Can chickpea genes save mustard seeds from blight disease?

January 29, 2020

During visits to fields in Assam, Rajasthan and Uttar Pradesh, India, plant biologists Muthappa Senthil-Kumar and Urooj Fatima found mustard plants infested with Alternaria blight disease. They also noticed that an adjacent field of chickpeas were completely uninfected.

Alternaria blight caused by fungal pathogen devastates Brassica crops such as cabbage, cauliflower, broccoli, and mustard seed. Highly infectious, this fungus can infect the host plant at all stages of growth. Currently Alternaria blight is managed by chemical fungicides, but recently efforts have been made to utilize breeding and modern biotechnological approaches to develop blight-resistant crop varieties.

Non-host resistance (NHR) is the most durable resistance against fungal pathogens. While Alternaria typically penetrates the epidermis or the stomata of a host plant, this is unable to deploy this attack on plants protected by NHR. To protect Brassica crops from this fungus, scientists are studying the mechanisms of NHR in order to develop improved crop varieties.

In a study published in MPMI, plant biologists in India detailed their research comparing the response of a host plant (mustard) and a non-host plant (chickpea) to the fungus on a morpho-pathological level. They found that the chickpea actively suppressed the fungal development, penetration, and colonization even after hours of infection.

They also studied chickpea transcripts to pinpoint several genes involved in the plant's pathogen defense.

"These genes are interesting candidates for additional study to determine their precise involvement in NHR," said Senthil-Kumar, who conducts research through the National Institute of Plant Genome Research. "These genes could then be transferred to mustard plants to develop blight-resistance crops."

For more information about this study, read "Morpho-Pathological and Global Transcriptomic Analysis Reveals the Robust Nonhost Resistance Responses in Chickpea Interaction with Alternaria brassicae" published in the December issue of Molecular Plant-Microbe Interactions (MPMI).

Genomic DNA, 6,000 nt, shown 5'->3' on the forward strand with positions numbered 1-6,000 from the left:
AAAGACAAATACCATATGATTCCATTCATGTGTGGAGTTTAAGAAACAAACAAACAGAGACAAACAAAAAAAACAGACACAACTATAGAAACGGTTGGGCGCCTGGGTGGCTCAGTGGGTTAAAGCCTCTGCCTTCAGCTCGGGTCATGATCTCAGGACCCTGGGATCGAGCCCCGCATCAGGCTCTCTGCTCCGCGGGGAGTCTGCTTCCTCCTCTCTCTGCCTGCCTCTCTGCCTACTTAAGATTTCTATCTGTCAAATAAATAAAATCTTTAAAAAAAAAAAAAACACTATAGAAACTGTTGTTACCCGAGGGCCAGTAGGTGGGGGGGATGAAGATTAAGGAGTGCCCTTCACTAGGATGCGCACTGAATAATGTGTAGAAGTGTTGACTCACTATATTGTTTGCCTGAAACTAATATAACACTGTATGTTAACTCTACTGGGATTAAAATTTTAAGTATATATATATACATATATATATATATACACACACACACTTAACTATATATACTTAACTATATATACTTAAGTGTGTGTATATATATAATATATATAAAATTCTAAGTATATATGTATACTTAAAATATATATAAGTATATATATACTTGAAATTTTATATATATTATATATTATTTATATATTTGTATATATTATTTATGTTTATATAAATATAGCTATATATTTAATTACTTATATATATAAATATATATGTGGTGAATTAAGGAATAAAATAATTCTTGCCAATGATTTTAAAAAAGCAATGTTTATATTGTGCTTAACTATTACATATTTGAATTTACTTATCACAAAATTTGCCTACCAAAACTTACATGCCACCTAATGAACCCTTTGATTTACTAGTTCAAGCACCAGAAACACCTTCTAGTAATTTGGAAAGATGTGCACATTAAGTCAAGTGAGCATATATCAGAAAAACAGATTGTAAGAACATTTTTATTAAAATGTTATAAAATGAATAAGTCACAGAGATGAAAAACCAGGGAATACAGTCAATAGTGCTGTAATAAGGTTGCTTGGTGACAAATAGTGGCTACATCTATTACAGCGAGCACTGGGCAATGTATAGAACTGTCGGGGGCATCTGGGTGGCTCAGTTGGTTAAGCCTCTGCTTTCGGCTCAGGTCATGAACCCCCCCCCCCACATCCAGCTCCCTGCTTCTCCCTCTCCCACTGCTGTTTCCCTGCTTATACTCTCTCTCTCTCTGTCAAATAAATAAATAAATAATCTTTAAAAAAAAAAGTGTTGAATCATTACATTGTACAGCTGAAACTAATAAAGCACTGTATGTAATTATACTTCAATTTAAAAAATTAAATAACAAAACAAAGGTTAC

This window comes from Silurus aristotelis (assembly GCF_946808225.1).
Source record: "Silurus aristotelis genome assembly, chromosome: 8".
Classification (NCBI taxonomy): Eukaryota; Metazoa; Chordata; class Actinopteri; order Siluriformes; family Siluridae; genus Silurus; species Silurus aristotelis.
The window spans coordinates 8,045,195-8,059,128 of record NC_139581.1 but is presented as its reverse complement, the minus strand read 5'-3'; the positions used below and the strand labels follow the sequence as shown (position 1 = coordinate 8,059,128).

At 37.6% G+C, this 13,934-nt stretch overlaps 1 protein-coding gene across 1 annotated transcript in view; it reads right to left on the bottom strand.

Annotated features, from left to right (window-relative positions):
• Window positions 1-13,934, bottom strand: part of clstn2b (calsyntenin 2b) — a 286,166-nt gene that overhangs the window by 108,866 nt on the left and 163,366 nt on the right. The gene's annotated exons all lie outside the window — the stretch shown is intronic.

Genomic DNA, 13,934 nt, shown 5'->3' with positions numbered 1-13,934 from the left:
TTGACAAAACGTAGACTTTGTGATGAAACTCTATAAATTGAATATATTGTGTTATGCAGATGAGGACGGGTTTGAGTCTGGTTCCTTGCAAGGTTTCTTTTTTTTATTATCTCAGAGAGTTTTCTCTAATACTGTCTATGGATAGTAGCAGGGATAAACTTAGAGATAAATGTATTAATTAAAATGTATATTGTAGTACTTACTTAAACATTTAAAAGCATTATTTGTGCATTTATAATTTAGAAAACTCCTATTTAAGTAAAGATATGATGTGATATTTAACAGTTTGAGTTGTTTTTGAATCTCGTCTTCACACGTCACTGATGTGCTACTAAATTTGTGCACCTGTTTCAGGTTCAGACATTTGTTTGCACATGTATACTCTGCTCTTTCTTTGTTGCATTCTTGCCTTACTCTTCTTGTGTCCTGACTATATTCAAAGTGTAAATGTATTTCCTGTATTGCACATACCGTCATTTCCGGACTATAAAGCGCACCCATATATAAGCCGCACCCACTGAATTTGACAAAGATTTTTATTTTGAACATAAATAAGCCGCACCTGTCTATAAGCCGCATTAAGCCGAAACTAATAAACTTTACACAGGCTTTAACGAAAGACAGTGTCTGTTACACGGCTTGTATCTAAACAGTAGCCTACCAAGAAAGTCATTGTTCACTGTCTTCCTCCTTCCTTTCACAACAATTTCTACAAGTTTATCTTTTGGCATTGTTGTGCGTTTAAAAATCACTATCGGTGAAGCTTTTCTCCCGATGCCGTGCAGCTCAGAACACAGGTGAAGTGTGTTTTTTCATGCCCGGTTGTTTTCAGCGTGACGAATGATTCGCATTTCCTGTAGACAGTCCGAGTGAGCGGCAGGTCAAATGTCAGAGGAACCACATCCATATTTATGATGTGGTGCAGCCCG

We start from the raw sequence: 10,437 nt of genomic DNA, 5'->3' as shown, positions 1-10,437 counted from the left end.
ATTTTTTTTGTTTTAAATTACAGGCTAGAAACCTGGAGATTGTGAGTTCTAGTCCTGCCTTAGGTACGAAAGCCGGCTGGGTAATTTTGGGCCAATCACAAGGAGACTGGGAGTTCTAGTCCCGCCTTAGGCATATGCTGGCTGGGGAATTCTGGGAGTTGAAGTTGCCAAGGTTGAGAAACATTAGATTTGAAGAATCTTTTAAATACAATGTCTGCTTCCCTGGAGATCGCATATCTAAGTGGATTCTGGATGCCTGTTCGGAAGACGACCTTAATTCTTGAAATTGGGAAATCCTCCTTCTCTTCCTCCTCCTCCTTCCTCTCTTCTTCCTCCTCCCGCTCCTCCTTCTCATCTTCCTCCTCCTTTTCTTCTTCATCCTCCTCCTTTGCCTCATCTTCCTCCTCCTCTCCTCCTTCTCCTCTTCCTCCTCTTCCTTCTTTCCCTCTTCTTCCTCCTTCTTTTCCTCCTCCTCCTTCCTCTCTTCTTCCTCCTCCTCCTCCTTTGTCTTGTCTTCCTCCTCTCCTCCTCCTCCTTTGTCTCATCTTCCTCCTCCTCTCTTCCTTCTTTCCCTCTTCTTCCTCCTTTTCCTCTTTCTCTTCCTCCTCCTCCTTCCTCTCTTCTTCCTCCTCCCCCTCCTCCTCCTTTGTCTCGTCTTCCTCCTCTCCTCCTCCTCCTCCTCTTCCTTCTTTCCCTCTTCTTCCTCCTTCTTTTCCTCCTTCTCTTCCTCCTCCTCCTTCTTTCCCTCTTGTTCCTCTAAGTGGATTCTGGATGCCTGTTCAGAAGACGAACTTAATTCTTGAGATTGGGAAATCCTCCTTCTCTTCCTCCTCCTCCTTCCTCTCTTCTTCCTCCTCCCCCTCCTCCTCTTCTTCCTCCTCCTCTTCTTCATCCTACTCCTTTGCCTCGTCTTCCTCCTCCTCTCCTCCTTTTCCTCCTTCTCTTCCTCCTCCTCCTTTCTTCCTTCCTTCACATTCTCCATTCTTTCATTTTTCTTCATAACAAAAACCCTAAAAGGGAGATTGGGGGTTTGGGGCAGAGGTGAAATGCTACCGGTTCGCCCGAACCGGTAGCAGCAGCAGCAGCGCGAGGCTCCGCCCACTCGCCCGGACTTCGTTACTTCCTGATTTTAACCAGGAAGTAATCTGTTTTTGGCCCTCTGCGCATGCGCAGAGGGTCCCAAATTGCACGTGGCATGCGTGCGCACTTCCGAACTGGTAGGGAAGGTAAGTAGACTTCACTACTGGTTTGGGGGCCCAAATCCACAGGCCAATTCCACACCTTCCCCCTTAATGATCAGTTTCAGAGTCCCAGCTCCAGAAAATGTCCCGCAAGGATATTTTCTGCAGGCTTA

-end-


American Phytopathological Society

Related Fungus Articles from Brightsurf:

International screening of the effects of a pathogenic fungus
The pathogenic fungus Candida auris, which first surfaced in 2009, is proving challenging to control.

Research breakthrough in fight against chytrid fungus
For frogs dying of the invasive chytridiomycosis disease, the leading cause of amphibian deaths worldwide, the genes responsible for protecting them may actually be leading to their demise, according to a new study published today in the journal Molecular Ecology by University of Central Florida and the Smithsonian Conservation Biology Institute (SCBI) researchers.

Researchers look to fungus to shed light on cancer
A team of Florida State University researchers from the Department of Chemistry and Biochemistry found that a natural product from the fungus Fusicoccum amygdali stabilizes a family of proteins in the cell that mediate important signaling pathways involved in the pathology of cancer and neurological diseases.

The invisibility cloak of a fungus
The human immune system can easily recognize fungi because their cells are surrounded by a solid cell wall of chitin and other complex sugars.

Taming the wild cheese fungus
The flavors of fermented foods are heavily shaped by the fungi that grow on them, but the evolutionary origins of those fungi aren't well understood.

Candida auris is a new drug-resistant fungus emerging globally and in the US early detection is key to controlling spread of deadly drug-resistant fungus
Early identification of Candida auris, a potentially deadly fungus that causes bloodstream and intra-abdominal infections, is the key to controlling its spread.

Genetic blueprint for extraordinary wood-munching fungus
The first time someone took note of Coniochaeta pulveracea was more than two hundred years ago, when the South African-born mycologist Dr Christiaan Hendrik Persoon mentioned it in his 1797 book on the classification of fungi.

How a fungus can cripple the immune system
An international research team led by Professor Oliver Werz of Friedrich Schiller University, Jena, has now discovered how the fungus knocks out the immune defenses, enabling a potentially fatal fungal infection to develop.

North American checklist identifies the fungus among us
Some fungi are smelly and coated in mucus. Others have gills that glow in the dark.

Tropical frogs found to coexist with deadly fungus
In 2004, the frogs of El Copé, Panama, began dying by the thousands.

Read More: Fungus News and Fungus Current Events
Brightsurf.com is a participant in the Amazon Services LLC Associates Program, an affiliate advertising program designed to provide a means for sites to earn advertising fees by advertising and linking to Amazon.com.